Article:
Liked by 2 people

    1. Funny you mentioned Oprah. I had typed out…”and i don’t mean Oprah” to end my post, but deleted it before posting as i figured i made enough attempts at humor already. As for bioidentical…jury is out in its effectiveness and frankly, it sounds dubious. I don’t believe in alternative medicine. There is “medicine” and “not medicine.” And as soon as you see something described as “alternative,” chances are high it is not medicine and is based on pseudo-science. Not saying that’s the case here, but it’s got all the markings of pseudoscience. I did do a pharmacogenetics test. It’s helpful for anyone taking any meds. It really helps dial in dosage as it looks at how your body metabolizes the active ingredient. Instead of looking at dosage based on means testing done on groups, it looks at if based on how your individual body handles the drug. It’s sort of accomplishing what bioidentcal hormones purport to accomplish, but it has the science to back it up and applied to all meds. It isn’t part of an expensive (ie profit driven) treatment plan. Insurance doesn’t cover it, but it’s worth the expense as i had several dosages changed as a result. Anyway, that’s my two cents. I appreciate the suggestion though and if it’s worked for you, more power to ‘ya.

      Liked by 1 person

      1. That idea about being tested for hormonal levels is a good one. I’m glad you didn’t need the hysterectomy as I’m against frivolous surgeries. I wish my Queen didn’t need one, but unfortunately she does. It’s freaky to see her uterus protruding from her…
        on the other hand, I’m so glad you now feel the joy of sex!! Again!! I do know a little about watching your partner and experiencing joy through them. While I retain my joy and pleasure of sex, because I’m not allowed to orgasm most of the time I really watch and enjoy my Queen’s pleasure. I’m also looking at the signs she gives me so that I can maximize her fun and pleasure!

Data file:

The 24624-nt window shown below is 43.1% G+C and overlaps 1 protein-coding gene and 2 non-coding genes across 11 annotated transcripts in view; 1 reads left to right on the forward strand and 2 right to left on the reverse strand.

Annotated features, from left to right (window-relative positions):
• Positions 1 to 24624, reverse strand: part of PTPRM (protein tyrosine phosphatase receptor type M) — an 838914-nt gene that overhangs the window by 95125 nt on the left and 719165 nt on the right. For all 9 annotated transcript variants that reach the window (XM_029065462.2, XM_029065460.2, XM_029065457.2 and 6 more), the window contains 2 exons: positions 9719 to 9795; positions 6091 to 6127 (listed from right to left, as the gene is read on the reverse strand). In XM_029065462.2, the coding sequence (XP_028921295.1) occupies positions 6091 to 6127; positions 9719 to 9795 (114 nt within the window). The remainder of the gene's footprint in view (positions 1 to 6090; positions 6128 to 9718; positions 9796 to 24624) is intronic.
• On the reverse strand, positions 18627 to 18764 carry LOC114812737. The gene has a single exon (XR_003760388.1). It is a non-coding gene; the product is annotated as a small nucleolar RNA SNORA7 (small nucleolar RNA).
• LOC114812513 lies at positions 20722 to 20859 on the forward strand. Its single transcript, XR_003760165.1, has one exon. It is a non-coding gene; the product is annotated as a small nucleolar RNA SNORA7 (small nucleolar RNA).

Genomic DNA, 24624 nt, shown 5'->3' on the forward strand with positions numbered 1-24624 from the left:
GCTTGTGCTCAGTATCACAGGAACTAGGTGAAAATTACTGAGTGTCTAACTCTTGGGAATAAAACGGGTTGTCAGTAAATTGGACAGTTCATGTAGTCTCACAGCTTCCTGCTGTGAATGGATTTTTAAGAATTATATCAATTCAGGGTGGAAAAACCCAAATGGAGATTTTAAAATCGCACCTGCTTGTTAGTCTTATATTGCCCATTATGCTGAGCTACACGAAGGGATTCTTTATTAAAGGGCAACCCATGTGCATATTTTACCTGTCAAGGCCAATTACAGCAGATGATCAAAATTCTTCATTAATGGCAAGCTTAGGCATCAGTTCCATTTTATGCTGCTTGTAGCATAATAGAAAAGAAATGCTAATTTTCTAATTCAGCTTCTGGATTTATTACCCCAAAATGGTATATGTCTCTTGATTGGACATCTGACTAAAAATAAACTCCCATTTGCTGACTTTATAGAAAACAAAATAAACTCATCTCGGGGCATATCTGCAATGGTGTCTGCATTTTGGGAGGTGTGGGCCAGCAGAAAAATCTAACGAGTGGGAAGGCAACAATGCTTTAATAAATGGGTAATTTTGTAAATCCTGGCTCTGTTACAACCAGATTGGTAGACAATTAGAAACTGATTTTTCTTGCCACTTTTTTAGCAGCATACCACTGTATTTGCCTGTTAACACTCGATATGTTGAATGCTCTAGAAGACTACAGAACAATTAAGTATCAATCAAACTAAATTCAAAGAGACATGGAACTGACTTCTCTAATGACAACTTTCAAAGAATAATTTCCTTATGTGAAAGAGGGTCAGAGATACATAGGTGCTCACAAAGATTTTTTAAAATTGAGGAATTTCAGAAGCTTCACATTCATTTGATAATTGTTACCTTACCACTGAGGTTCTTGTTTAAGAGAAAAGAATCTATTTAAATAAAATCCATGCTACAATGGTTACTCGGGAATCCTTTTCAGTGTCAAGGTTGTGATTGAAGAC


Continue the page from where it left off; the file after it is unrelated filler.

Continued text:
Liked by 1 person

  4. I am so glad you have another (better) doctor to see and no surgery was necessary! My first gynecologist was an old, old man who didn’t know what he was doing…first he didn’t want to address the reason I went in, then he told me I had a mass but in the wrong place and the wrong size, then he told me I had HPV without testing me for it and put me on a bunch of vitamins that did nothing, then he sent the wrong letter about my pap smear and told me I had pre-cancerous cells on my cervix. I was even lectured for being too old for the HPV vaccine (this was before the FDA raised the age limit). A week before I was due for a colposcopy I received a call that he had retired and I needed to see another doctor. My current one is a female who studied with my oncologist, so she understands my full history. She’s the one who told me I wasn’t even tested for HPV and I didn’t have precancerous cells, confirmed with the colposcopy.
    I don’t mean to take over and make this about me, I just want you to know that I’ve been through a similar situation so I completely understand what it’s like.

    Finding the right doctor is crucial. It’s hard to find one that listens without bias. Of course, it doesn’t help that there is so much less known about the female body.

    Liked by 2 people